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      Lethbridge and District Association of REALTORS®
516 - 6th Street South - Lethbridge, AB T1J2E2
Phone: 403.328.8838 Fax: 403.328.8906
Email: eo@ldar.ca
 
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Raymond  


Twenty miles south of Lethbridge is Raymond, known as the Sugar City, the town sugar built. At the beginning of the 20th Century it was a vast open prairie with arms outstretched waiting for someone to take advantage of its rich virgin soil, sunshine and water. Although Magrath and Stirling had been colonized in 1899, the land in between had not been settled. Early in 1901 Jesse Knight, a Utah Industrialist and humanitarian, sent his two sons to Alberta to investigate this land. The result was they purchased a block of 30,000 acres and he decided to build a sugar factory that would give employment to settlers and others who would come where they might secure land on easy terms and build their homes. On July 10, 1901 he entered into a contract with the Canadian Northwest Irrigation Company and the Alberta Railway and Irrigation Company to purchase an additional 226,000 acres and build a beet sugar factory, to handle the beet crop of 1903 and keep it in operation for twelve years. Following the signing of the contract a townsite was located and named "Raymond" after Mr. Knight`s oldest son Raymond. Immigrants flocked in by the hundreds and by 1903 the pioneers were quite well established in the new town. The village became a town and was incorporated July 1st, with Charles McCarthy as Mayor. The wheels of the Raymond Flour Mill and Elevator began to turn January 20, 1903; the new frame school house was completed; the first Sugar Factory in Western Canada was in operation. The Raymond Mercantile and King Bros. Stores supplied the town with groceries, dry goods, boots, shoes, furniture, household goods, and machinery. By 1906 Raymond was a hustling, busy, little town of 2,500 people with a good local and long distance telephone service, express service, a branch of the continent`s strongest bank, the Bank of Montreal, professional men, doctor, dentists and druggist, good stores, good churches and a local newspaper. Perhaps the greatest thrill of the year 1907 was the installation of an electric light system, which was turned on for the first time December 27. Another thrill was to follow two years later with the building of the Raymond Opera House, with a marvelous spring dance floor and commodious stage. From the beginning Raymond was the centre of the hunter`s paradise. Lakes to the north and all over the Milk River Ridge on the south, provided the natural habitat for millions of ducks, geese, snipe and swans. The pintail grouse and prairie chicken were found in abundance all over the prairies. Deer and elk roamed the hills and coulees in the ridge country and still provide enough for an open season each year. The first school house built in 1903 was soon overcrowded and in 1910 a new three-storey brick school went up - this housed grades one to eight. The same year the Latter Day Saints Church established their first church school in Canada and was named in honor of the founder of Raymond, the Knight Academy. In 1920 a Provincial Agricultural College was built and functioned as such until 1931, it is now used as an Alberta hospital. A new high school was completed in 1952 and the old building served as a Junior High taking the overflow of grades five and six. 1963 saw the completion of two new schools to replace the old high school and elementary. The year before the Catholic Church had erected a separate school, named Sacred Heart School. Today Raymond has four new schools, of which the citizens can be justly proud. During several years just prior to the First World War economic conditions were so unfavorable to the Knight Sugar Company that after their twelve year contract expired they shut down their plant. During the war high grain prices made prosperous times for the farmers. However, following 1918 grain farming alone was inadequate and the far-seeing leaders of Raymond and district united their efforts to bring back a sugar factory. After much hard work and many negotiations the Utah-Idaho Sugar Factory was brought in to Raymond in 1925 - the factory of the new company - Canadian Sugar Factories Ltd., had its problems but finally consistent progress was made from year to year in beet and sugar production. In 1931 the Utah-Idaho Sugar Company of Salt Lake City sold the Raymond plant and stock of sugar, to the B.C. Refining Company of Vancouver. The subsequent success of this factory laid the foundation for a second factory at Picture Butte in 1935 and a third one at Taber in 1950. It was a severe blow to Raymond and district when the management of the Canadian Sugar Factories announced that the last campaign for slicing beets in Raymond would be 1963. Although sincere organized efforts were made to keep the factory open, all were in vain. As big a setback as this may seem, it does not dim Raymond`s vision of future progress, or determination to go forward with courage, hope, and eyes open to brighter days.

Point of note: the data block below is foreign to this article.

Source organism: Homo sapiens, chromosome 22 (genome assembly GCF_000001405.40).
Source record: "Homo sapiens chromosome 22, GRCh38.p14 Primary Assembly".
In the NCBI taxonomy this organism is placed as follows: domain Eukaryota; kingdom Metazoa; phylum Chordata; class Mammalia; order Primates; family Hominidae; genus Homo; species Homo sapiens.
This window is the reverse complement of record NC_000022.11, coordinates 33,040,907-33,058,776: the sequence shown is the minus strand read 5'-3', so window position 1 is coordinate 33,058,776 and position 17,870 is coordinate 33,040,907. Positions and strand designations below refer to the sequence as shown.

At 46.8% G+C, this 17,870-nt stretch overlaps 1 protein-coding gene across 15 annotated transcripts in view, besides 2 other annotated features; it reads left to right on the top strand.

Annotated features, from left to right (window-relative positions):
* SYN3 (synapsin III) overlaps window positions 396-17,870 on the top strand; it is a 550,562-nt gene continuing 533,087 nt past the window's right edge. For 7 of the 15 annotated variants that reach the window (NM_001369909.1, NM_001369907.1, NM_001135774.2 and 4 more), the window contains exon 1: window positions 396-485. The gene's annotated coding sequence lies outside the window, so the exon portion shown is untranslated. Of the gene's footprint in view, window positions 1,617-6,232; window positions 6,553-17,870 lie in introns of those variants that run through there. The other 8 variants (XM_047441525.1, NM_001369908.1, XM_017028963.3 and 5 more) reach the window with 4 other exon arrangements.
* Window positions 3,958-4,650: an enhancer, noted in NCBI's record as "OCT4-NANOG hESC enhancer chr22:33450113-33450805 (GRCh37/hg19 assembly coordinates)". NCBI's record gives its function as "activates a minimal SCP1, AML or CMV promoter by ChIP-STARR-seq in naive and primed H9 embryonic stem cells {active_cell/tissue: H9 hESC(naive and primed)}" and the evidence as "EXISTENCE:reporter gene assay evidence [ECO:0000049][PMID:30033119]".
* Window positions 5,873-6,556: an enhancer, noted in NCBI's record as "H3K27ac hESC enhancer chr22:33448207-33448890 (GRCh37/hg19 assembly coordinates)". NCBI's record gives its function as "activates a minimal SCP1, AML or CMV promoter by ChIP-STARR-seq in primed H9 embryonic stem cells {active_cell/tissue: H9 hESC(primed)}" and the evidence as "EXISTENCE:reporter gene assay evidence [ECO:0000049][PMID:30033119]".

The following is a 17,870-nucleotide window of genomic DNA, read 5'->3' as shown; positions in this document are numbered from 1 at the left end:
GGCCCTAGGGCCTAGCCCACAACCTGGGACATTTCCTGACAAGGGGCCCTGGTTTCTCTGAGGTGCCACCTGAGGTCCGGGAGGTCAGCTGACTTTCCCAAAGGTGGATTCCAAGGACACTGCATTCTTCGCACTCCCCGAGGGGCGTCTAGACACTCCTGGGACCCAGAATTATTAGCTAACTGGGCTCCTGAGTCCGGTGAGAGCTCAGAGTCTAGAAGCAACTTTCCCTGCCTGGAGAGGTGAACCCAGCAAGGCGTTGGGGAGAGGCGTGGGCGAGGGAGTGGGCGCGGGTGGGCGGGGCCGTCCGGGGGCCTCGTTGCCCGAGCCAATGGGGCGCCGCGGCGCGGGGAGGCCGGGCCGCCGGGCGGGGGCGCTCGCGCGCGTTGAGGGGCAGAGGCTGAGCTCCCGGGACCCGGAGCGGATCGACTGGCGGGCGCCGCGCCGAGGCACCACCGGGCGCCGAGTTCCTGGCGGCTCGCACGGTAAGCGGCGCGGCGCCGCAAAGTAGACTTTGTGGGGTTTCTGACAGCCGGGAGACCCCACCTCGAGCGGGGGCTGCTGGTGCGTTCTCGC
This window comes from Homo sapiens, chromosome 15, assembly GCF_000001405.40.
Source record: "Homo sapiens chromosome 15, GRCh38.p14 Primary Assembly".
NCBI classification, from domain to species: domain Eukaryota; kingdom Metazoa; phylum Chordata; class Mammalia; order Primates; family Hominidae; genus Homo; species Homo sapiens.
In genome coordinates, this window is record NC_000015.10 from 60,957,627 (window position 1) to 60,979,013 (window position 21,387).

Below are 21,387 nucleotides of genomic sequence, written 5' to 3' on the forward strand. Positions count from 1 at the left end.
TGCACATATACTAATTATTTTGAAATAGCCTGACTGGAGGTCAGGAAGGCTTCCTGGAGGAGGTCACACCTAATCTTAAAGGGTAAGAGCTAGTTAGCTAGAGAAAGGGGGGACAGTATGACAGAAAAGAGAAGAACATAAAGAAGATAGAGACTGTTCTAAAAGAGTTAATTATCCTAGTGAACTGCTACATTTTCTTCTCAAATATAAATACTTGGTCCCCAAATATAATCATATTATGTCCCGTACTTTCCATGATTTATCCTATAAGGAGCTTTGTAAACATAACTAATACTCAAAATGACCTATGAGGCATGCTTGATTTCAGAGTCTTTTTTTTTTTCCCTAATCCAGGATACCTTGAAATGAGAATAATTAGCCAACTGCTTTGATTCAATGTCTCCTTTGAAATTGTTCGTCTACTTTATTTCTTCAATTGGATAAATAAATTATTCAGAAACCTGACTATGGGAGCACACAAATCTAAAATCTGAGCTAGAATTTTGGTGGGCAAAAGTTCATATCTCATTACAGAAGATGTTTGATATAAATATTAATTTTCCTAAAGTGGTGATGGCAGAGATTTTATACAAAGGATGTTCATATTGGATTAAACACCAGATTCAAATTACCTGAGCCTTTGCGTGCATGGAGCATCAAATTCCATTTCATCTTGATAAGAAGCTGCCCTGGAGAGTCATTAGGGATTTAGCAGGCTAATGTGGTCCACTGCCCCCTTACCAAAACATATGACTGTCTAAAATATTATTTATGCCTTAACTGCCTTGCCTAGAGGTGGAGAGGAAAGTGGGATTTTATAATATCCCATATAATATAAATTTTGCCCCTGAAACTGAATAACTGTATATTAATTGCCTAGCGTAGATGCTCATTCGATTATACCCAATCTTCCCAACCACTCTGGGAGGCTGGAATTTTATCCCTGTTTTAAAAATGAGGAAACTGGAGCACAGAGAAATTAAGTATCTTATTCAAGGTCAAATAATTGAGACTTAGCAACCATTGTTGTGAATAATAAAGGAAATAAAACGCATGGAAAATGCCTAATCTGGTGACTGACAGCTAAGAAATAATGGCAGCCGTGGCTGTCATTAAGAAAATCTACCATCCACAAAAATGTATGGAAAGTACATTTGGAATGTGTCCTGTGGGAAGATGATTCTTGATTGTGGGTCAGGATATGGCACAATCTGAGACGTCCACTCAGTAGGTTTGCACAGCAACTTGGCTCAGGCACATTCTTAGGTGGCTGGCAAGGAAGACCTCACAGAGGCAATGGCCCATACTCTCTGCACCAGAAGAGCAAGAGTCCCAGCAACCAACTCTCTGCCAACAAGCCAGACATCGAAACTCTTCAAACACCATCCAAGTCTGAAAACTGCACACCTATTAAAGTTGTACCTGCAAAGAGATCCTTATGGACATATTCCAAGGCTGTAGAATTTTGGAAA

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Lethbridge and District Association of REALTORS®
516 - 6th Street South - Lethbridge, AB T1J2E2
Phone: 403.328.8838 Fax: 403.328.8906
Email:eo@ldar.ca Terms of Use Privacy Policy
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